To: broadcast-randi-hotline@ssr.com Subject: Qi Gong, again. Date: Thu, 18 Apr 1996 03:02:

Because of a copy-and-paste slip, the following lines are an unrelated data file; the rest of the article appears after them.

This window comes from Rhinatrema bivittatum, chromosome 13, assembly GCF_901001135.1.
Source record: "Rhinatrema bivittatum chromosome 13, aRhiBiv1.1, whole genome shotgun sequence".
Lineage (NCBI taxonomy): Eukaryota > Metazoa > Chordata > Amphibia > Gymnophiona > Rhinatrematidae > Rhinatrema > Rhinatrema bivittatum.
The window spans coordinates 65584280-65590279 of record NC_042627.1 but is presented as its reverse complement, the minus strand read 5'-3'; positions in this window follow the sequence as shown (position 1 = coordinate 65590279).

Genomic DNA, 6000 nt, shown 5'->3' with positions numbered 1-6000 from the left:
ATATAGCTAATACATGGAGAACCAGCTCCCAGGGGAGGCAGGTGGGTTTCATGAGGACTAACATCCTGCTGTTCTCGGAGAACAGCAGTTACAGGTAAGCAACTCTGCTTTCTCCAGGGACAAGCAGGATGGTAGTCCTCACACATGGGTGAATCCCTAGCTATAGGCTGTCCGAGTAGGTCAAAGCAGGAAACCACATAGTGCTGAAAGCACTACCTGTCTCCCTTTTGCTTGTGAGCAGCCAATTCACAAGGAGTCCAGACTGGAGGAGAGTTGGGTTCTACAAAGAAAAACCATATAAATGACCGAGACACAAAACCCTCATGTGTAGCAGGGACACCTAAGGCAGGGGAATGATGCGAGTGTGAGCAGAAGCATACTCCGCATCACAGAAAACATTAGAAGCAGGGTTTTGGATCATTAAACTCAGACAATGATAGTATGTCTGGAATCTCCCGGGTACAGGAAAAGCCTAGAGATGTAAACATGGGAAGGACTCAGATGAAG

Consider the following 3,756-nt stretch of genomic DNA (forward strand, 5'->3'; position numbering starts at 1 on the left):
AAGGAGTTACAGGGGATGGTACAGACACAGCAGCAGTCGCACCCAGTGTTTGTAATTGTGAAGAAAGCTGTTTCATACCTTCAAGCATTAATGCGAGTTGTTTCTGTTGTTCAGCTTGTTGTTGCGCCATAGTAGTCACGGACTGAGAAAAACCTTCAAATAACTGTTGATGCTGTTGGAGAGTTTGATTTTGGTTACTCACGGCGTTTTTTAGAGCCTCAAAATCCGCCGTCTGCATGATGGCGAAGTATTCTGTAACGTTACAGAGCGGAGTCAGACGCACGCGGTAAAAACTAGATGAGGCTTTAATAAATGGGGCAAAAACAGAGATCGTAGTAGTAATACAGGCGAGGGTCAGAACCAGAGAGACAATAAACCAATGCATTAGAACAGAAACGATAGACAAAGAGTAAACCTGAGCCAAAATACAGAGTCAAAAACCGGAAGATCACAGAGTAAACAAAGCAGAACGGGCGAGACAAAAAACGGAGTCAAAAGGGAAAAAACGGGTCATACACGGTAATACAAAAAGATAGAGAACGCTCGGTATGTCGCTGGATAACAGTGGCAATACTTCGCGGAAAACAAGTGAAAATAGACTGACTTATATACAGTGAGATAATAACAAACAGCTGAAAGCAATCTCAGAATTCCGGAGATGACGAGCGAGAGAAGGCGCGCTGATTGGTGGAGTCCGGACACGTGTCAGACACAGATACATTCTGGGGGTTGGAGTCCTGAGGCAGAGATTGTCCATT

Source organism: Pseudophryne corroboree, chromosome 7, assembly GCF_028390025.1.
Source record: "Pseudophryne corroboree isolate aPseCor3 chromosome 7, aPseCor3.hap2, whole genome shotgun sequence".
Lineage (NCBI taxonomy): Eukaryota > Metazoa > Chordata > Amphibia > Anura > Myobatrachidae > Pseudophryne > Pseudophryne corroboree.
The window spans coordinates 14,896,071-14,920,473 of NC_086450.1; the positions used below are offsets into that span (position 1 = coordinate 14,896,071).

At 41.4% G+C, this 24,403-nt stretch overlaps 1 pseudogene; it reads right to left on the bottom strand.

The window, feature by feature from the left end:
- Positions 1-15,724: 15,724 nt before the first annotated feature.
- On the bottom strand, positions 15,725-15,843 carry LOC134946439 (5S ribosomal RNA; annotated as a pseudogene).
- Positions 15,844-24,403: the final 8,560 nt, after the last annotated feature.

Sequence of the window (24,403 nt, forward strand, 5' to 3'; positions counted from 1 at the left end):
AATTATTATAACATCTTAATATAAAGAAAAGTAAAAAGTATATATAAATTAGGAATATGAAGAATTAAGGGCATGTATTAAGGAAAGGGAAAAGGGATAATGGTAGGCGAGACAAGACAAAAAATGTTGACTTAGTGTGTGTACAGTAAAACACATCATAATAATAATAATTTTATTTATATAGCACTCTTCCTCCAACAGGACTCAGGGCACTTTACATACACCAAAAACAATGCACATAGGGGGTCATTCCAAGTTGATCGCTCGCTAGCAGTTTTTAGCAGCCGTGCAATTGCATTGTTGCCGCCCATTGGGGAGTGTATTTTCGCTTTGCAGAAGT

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From: James Randi --- Wizard To: broadcast-randi-hotline@ssr.com Subject: Qi Gong, again. Date: Thu, 18 Apr 1996 03:02:48 -0400 HOW OLD AND SIMPLE CAN A MIRACLE GET? A couple of years back, I reported on a demonstration given at the National Institutes of Health in Washington, D.C., in which the ancient Chinese art of Qi Gong was offered to a rapt audience. Among several simple conjuring/carnival tricks shown to establish the magical nature of this claimed healing modality, was one in which a pencil was held horizontally at its tips by a spectator, and a Qi Gong master brought down the edge of a longitudinally-folded dollar bill across the pencil, breaking it. This trick brought the house down, and the Qi Gong master's powers were established. Last week I received a letter from a professor at a (state of) Washington university, describing just such a trick being done in Xian, China, by a "Chinese medical doctor" who used a plastic chopstick rather than a pencil. The professor mentioned "the physics of breaking a chopstick with the edge of a dollar bill" and "estimates of speed of impact and inherent strength of the chopstick material." He ended with the question: "How would an expert iconoclast such as you interpret this event?" Without much difficulty. I've sent off to the professor three xeroxes from kids' magic books I have here, each explaining the trick. There are many, many more. The professor also described the medical treatment of a woman in his group, by the Chinese doctor. She had a sore back, and doubtless impressed by the miracle she'd seen, she submitted to the hands of the doctor. Now, lest you think that the professor is devoid of common sense, let me quote from his letter: Perhaps what broke the chopstick was a finger extended away from the dollar bill as it approached the chopstick. You got it, professor! But if it temporarily fooled you, don't be embarrassed. It's a good trick -- but it ain't Qi Gong. Or, maybe it is. In fact, I've never seen any Qi Gong demo that weasn't a simple trick.... Could it be that it's all a farce? As for the woman who underwent the treatment by this master of Qi Gong, the professor reported that ....He pounded the woman for awhile, causing additional pain but no long term benefit or harm. I'm sure we're all happy that he didn't hit her back with a dollar bill.... James Randi ************************************************** ** PROVIDED FOR YOUR REFERENCE BY THE MODERATOR ** ************************************************** Requests to be added to or deleted from the randi-hotline mailing list, must be sent to the service address: Internet: randi-hotline-request@ssr.com PLEASE BE PATIENT. All requests are processed before each new mailing to the list and these can be widely spaced. You *will* be added if your request was sent to the correct address. Mail to James Randi can be sent to: Internet: randi-hotline@ssr.com The Amazing One reads all mail and will generally respond eventually. This can change with growing volume, of course... Thanks to Anson Kennedy, back issues of the randi-hotline are now available on the World Wide Web: http://www.mindspring.com/~anson/randi-hotline/ Back issues of the randi-hotline are also available via anonymous FTP to: USA: ftp.netcom.com directory: /pub/an/anson/Mailing_Lists/geller-hotline ftp.ssr.com: directory: /Randi Please try netcom.com first, since ftp.ssr.com is very busy. EUROPE: mercurio.iet.unipi.it directory: /pub/Randi Our gratitude goes to Anson Kennedy and Massimo Macucci for providing the ftp sites at netcom and unipi.it, respectively. Randi also has a web page - check it out at http://www.sincity.com/randi/randi.html

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